Autism outreach runs deep within NASCAR family
June 01, 2013, Holly Cain, NASCAR.com
Many are affected, but all pitch in to effort of spreading awareness
DOVER, Del. -- Race sponsorship for this weekend’s FedEx 400 Benefiting Autism Speaks is especially near to NASCAR’s heart and an example of what the sport’s commitment to a cause can do.
With nominations for the 2013 Betty Jane France Humanitarian Award due by June 14 (submit them at NASCAR.com/foundation) the 2012 winner Lorri Unumb is at Dover International Speedway this weekend on behalf of Autism Speaks explaining what a difference NASCAR and this award can make to an organization.
“It’s hard for me to express actually the impact the Betty Jane France Humanitarian Award has had on my life,’’ Unumb said. “My husband and I founded the Autism Academy of South Carolina, which was the recipient of a $100,000 charitable donation from the NASCAR Foundation.
“So just the financial impact alone has been incredible but more than that, I’ve had a continuing relationship with NASCAR and the NASCAR Foundation,’’ continued Unumb, whose 12-year son Ryan has autism.
"It just means so much to the autism community."
-- NASCAR on FOX coordinating producer Artie Kempner
“That’s why I’m here today. The platform it has raised for Autism has been incredible. I really encourage other people to apply for it.’’
NASCAR’s commitment to autism awareness includes an official partnership with Autism Speaks. NASCAR Chairman Brian France and his wife, Amy, co-chaired the “Speeding for a Cure Gala” that benefitted the organization earlier this year at the Metropolitan Museum of Art in New York City.
And while the familiar blue puzzle piece logo for Autism Speaks will be prominently displayed around the race track this weekend, it is an important cause to many in the garage all year long.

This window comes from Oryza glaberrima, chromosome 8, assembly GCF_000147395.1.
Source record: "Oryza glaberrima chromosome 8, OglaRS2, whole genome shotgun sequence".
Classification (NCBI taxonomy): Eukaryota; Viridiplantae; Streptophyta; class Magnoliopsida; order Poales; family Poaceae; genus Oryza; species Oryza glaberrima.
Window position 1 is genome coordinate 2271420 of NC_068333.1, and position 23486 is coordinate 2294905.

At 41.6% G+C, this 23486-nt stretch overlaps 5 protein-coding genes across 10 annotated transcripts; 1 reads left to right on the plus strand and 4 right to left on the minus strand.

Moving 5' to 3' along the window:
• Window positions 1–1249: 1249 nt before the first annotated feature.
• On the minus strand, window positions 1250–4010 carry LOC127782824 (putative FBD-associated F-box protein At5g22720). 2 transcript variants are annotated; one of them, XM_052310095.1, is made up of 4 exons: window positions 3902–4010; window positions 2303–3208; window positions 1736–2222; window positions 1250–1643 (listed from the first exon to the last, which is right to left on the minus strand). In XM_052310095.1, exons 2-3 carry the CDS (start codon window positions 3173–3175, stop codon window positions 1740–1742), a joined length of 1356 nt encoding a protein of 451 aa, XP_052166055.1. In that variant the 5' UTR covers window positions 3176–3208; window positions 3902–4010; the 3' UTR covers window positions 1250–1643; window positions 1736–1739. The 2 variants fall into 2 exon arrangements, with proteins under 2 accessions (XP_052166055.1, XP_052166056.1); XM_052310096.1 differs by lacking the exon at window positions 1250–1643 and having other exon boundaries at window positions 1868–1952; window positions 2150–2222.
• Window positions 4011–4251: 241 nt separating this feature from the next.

The condition -- which affects one in 88 children -- has directly affected many associated with the sport, including driver Jamie McMurray whose niece has autism. NASCAR on FOX coordinating producer Artie Kempner has a teenage son with autism, who will be attending the race Sunday.
“He is so excited about it,’’ Kempner said. “This partnership with Dover Motorsports and Autism came together in 2007 and now FedEx came on board the last three years and it just means so much to the autism community.’’
“The awareness is that much greater because of that. Autism is not a foreign word to people now. You’ve got families that don’t feel it’s a hopeless situation as it was considered 15 years ago.
“To be involved with NASCAR is an incredible opportunity because the NASCAR community gets behind what the NASCAR drivers get behind and drivers like Jamie and Hermie and Elliott Sadler, who are impacted.
“I’m just tickled we’re talking about autism on a great NASCAR weekend.’’
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